Just 30 years ago, most American workers were able to stop working in their early 60s and enjoy a long and comfortable retirement. That brief golden age is over, declares the new book “Falling Short: The Coming Retirement Crisis and What to Do About It” (Oxford University Press, 2014).
Charles Ellis, founder of Greenwich Associates, and co-authors Alicia Munnell and Andrew Eschtruth of the Center for Retirement Research at Boston College, point to increasing life expectancy and health care costs as the key challenges to modern retirement.
Social Security is replacing less of preretirement income, traditional pension plans are being supplanted by 401(k)s with modest balances, and employers are dropping retiree health benefits.
“Our retirement income systems are contracting just as our need for retirement income is growing,” they write in their book, which traces the history of the retirement system, the shift in responsibility from employers to individuals and the magnitude of the coming crisis.
“Millions of workers will be in serious financial trouble when they retire unless we enact two changes,” Mr. Ellis said in an interview. “All 401(k) plans must adopt best practices, such as automatic enrollment and automatic escalation features with "opt-outs' at every stage; and we have to help folks understand the major benefits of working longer.
“With these two changes, millions of older Americans will be lifted from old-age poverty into secure finances in retirement,” Mr. Ellis added.
On the 401(k) side, he hopes to use his influence with retirement plan providers such as Fidelity Investments, the Vanguard Group Inc. and T. Rowe Price Group Inc., and human resources organizations to encourage clients to adopt or expand automatic 401(k) features.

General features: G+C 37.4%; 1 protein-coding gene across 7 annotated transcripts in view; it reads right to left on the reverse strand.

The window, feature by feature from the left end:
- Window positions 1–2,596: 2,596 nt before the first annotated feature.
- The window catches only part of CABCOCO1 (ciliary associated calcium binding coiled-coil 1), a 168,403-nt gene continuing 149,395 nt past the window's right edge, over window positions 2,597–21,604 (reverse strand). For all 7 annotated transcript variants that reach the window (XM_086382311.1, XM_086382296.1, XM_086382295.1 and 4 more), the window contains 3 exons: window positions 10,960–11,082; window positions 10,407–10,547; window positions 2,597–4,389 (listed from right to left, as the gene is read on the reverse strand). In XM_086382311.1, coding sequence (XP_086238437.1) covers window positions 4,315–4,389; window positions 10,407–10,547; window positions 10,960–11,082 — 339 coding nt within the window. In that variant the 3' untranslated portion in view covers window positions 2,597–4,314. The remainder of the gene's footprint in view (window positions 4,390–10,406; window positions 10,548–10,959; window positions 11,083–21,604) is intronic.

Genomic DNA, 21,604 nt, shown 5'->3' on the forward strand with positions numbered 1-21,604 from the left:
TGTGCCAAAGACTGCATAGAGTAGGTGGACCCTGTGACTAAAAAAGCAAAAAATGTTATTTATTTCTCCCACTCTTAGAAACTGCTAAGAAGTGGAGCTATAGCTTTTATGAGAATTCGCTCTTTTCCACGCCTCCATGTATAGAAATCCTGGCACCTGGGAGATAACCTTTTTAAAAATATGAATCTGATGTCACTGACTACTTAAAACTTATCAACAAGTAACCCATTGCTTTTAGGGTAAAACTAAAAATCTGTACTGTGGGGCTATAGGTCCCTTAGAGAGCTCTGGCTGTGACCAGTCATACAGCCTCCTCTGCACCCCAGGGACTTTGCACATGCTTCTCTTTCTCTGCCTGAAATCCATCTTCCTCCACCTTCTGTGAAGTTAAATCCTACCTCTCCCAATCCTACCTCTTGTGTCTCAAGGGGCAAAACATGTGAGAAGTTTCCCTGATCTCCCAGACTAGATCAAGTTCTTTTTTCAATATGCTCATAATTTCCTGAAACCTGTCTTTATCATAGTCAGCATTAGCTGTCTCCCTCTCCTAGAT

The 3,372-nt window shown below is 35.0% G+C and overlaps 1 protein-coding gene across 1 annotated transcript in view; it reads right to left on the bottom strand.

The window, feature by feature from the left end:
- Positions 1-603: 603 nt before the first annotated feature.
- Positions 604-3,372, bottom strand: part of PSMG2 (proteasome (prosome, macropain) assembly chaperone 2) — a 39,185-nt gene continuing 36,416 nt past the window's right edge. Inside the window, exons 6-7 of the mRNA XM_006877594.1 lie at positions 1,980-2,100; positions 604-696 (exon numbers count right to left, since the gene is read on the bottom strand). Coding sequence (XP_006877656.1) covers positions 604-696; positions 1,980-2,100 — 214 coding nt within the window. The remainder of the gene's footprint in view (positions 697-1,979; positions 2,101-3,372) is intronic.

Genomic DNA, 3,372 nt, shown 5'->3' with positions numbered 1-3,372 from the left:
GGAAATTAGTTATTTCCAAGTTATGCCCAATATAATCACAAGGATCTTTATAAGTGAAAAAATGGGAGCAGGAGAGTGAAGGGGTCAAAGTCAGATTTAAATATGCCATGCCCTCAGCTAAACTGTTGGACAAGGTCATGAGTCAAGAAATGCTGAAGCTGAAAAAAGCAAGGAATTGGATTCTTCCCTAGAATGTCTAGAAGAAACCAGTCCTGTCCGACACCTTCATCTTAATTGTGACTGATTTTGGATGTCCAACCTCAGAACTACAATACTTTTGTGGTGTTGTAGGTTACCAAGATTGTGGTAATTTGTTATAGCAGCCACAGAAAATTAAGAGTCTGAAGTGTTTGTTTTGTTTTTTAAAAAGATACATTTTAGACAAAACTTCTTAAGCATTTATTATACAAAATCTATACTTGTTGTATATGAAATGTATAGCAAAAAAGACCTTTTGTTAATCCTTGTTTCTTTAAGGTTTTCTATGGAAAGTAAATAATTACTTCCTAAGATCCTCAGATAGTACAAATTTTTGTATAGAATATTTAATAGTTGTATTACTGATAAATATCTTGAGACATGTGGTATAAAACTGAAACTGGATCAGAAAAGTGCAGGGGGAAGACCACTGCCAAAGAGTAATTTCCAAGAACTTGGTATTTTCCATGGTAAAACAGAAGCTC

On the individual side, Mr. Ellis, who at 77 works about 60 hours a week, wants to spread the message about the value of staying in the workforce.
With decades of experience as an investment manager, author and teacher at Harvard and Yale, he said he feels compelled to raise public awareness. And even though his investing credentials are exceptional, he said he also needed to team up with a retirement expert to round out the narrative.
Mr. Ellis asked his friend Janet Yellen, chairman of the Federal Reserve Board, for a recommendation. She suggested her former colleague, Ms. Munnell, a onetime member of the President's Council of Economic Advisers and assistant secretary of the Treasury for economic policy.
Mr. Ellis, Ms. Munnell and Mr. Eschtruth, an expert in federal fiscal policy and social insurance programs, outlined how to solve America's retirement challenge by optimizing existing systems, including shoring up the long-term finances of Social Security.
What was Mr. Ellis' biggest surprise in working with his co-authors?
“I had not realized the delta of claiming Social Security at 62 and waiting until 70,” he said. “It's a 76% increase!” He ventured that few of his colleagues in the investing world know that.
For those whose full retirement age is 66, collecting Social Security benefits at the earliest age, 62, results in a 25% reduction in benefits. Those who wait until the latest age, 70, receive an extra 32% in delayed retirement credits.
There is a 76% difference between claiming benefits worth 75% of the full retirement age amount at 62 and 132% of the full retirement age amount at 70.
CHANCE TO SAVE
Mr. Ellis said most people who continue working through their 60s have an important chance to save money, as the expenses of child-rearing are behind them and the higher health care costs of old age remain distant in many cases.
“You could save the full amount and invest it, boosting your 401(k) balance by 100% or more,” he said. “Put it together with larger Social Security benefits, and ... more than 10 million people could go from not so good to OK.”
For financial advisers, encouraging clients to delay retirement could result in bigger account balances, Mr. Ellis said. Also, he favors following required minimum distribution guidelines when it comes to drawing down retirement savings.
The book has drawn praise from investing experts.
“This excellent book nails the changes and incentives needed to restore an aging generation to fiscal health,” personal finance columnist Jane Bryant Quinn wrote. “Every voter and policymaker should read it.”
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